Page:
Posted on: July 12, 2021 Posted by: Thomas Hendrikx Comments: 0
Jesse Ruysen

Jesse Ruysen, Content Creator @ Leuven Value Network
(click here to connect).

In this installment of our “Meet the team”-series, we switch things up a bit. Our guest today is Jesse Ruysen – the content creator normally responsible for conducting these interviews. For today we thought we’d flip the tables and invite him for a sit-down. Read on as we get to know this graduating master’s student and learn what drives him to contribute to the mission of ᒪ ᐯ ᑎ.

On the website we read that you’re a content creator. Does that mean that you’re a budding journalist, then? Do you also produce visual content?

“Actually I saw a beautiful ᒪᐯᑎ ad on social media for a content creator role – not just a “journalist” role. It resonated with me because I really enjoy writing correctly, in prose that flows nicely. The more profound reason I applied, though, was that I wanted to develop myself outside of an academic environment – I wanted to learn how to make every day content, beyond academia. Personally, I feel more confident with the written word. Using the right frameworks, fitting images and text in the right dimensions,… these things don’t interest me as much.”

Having been at ᒪᐯᑎ for almost a year since that point, what is the most interesting content project you’ve executed so far?

“Starting with the “meet the team”-series was definitely an interesting project for me. Somewhat more challenging was redesigning the website, a group effort by the marketing team. We (re-)conceptualized the platform going back to basics: how can we make the user experience as pleasant as possible? 

Note that the new website not only looks more professional now, but that it is also a lot clearer what ᒪᐯᑎ is about. This last point was very important to me as it was essential to explain what L V N does and what drives our team to elevate our organisation’s public image to a higher level.”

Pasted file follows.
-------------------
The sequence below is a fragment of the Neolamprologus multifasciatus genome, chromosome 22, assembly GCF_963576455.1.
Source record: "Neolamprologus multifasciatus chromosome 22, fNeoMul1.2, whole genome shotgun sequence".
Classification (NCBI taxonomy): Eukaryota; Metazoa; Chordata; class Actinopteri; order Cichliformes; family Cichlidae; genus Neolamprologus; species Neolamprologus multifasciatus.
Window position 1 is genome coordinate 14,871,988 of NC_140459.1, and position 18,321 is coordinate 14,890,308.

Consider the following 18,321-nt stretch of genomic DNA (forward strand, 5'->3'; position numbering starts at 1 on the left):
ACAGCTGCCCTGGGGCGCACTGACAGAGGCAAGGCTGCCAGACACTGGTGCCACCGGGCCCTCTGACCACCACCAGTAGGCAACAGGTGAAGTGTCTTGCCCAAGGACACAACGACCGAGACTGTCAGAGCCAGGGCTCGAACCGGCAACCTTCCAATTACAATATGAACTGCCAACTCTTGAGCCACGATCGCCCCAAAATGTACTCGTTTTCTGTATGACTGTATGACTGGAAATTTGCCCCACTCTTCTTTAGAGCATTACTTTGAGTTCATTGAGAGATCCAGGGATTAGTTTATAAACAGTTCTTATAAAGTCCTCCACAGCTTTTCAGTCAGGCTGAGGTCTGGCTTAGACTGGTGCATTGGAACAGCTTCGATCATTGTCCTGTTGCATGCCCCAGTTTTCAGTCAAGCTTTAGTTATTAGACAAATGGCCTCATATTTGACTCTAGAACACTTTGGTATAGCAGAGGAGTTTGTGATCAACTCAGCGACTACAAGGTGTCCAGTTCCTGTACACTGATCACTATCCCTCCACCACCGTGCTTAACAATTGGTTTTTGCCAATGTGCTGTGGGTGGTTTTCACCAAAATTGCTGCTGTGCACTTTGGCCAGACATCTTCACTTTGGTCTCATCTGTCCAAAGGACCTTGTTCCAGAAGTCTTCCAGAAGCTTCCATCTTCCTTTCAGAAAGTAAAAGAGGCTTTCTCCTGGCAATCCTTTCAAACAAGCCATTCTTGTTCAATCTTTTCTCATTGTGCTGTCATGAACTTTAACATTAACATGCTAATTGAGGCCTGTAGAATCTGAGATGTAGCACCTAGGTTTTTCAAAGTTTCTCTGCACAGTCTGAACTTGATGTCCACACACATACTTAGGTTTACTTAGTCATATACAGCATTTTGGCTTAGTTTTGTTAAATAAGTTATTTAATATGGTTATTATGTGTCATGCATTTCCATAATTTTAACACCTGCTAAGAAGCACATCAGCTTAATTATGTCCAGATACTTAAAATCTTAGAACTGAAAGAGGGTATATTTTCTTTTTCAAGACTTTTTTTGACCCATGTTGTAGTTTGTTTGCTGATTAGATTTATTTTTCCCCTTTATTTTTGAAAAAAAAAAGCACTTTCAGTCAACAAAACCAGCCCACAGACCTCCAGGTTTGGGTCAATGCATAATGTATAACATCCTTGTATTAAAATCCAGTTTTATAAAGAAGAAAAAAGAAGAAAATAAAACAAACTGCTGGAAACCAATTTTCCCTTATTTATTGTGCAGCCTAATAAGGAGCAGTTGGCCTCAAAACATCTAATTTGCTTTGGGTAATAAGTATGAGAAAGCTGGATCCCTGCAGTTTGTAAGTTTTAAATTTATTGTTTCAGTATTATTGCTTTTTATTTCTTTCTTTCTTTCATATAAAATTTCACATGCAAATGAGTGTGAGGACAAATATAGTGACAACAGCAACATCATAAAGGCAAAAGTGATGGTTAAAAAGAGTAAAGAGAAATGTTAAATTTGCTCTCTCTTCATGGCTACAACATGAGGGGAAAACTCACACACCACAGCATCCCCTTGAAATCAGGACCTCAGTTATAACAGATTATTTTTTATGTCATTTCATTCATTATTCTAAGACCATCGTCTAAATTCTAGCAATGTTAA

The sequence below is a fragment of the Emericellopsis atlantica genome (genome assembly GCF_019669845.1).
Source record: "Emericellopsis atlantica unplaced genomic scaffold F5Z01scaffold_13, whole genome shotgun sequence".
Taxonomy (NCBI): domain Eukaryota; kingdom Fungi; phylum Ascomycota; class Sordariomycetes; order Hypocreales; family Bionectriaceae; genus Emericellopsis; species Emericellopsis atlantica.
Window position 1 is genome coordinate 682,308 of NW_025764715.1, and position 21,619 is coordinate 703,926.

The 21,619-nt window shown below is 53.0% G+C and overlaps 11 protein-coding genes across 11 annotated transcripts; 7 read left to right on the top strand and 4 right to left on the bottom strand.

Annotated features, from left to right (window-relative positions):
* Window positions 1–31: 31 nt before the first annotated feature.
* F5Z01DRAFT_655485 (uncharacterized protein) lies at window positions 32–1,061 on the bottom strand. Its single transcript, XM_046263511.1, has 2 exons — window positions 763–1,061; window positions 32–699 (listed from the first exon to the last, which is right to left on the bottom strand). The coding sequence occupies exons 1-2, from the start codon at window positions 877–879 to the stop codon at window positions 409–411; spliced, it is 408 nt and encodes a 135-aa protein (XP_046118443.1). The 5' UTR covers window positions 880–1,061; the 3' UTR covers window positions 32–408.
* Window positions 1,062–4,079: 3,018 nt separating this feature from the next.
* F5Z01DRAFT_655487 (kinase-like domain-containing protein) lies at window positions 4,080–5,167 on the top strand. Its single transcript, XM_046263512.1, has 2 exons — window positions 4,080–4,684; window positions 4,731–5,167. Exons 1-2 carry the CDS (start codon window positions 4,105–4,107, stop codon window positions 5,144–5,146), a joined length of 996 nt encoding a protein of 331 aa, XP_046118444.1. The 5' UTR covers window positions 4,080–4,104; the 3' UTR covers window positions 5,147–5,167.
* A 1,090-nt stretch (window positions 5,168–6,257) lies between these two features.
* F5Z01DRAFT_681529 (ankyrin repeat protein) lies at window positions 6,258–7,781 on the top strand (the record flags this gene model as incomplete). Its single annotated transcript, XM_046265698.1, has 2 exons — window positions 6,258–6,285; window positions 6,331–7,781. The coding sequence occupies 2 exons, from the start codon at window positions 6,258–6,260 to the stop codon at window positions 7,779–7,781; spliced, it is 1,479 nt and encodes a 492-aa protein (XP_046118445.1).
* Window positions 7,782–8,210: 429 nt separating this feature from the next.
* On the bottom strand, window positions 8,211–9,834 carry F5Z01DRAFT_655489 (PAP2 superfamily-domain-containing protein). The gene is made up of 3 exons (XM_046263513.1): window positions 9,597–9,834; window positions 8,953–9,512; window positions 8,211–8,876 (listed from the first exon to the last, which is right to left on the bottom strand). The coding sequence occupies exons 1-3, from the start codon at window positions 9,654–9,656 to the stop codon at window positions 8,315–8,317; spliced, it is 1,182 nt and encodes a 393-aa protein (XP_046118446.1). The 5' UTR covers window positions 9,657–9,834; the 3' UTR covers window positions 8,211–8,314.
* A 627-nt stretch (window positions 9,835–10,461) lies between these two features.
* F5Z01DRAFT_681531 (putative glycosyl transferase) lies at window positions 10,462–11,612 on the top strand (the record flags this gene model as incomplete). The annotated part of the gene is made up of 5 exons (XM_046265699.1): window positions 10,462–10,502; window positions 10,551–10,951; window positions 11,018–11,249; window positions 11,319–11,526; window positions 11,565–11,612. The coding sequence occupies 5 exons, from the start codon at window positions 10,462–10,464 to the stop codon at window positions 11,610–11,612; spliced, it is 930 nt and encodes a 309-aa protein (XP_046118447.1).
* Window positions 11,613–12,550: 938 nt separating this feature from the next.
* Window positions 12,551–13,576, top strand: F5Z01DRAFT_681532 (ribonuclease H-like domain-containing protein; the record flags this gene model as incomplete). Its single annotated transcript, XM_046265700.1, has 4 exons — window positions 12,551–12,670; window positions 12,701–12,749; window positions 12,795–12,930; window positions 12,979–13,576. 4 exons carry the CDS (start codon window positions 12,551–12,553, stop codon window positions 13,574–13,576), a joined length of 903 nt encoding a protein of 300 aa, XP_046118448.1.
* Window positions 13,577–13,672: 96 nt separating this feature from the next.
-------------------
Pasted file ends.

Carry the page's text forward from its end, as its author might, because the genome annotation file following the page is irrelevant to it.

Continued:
You mention writing website copy, is that the next step for you considering that you’re graduating in Political Sciences this month?

“Actually, I’m careful about making too many assumptions or plans. There’s this saying that comes to mind: ”Tell God your plans and he will laugh about it.” A job or a sector may seem quite appealing, but it’s not until you’re actually there that you’re able to really grasp what it’s like. Nevertheless, I have a clear and ambitious view on which direction I would like to go in the following years.

For now, there are several career paths that align with my interests in political dynamics, ranging from think tanks, public consultancy firms, to international organisations such as the UN. These are organisations where I feel I can really make an impact, for instance in the field of peace & conflict management. Moreover, I’m fascinated by survival strategies of authoritarian regimes which eventually lead to the decision for my thesis topic.

More concretely, I executed a case study in the small Kingdom of eSwatini to investigate how an absolute monarchy uses sources of traditional legitimacy to justify its dictatorial rule. Because of the country’s geographical location, I also learned a lot about the region’s political dynamics which will hopefully benefit me during my internship at the Belgian embassy in South Africa after summer.”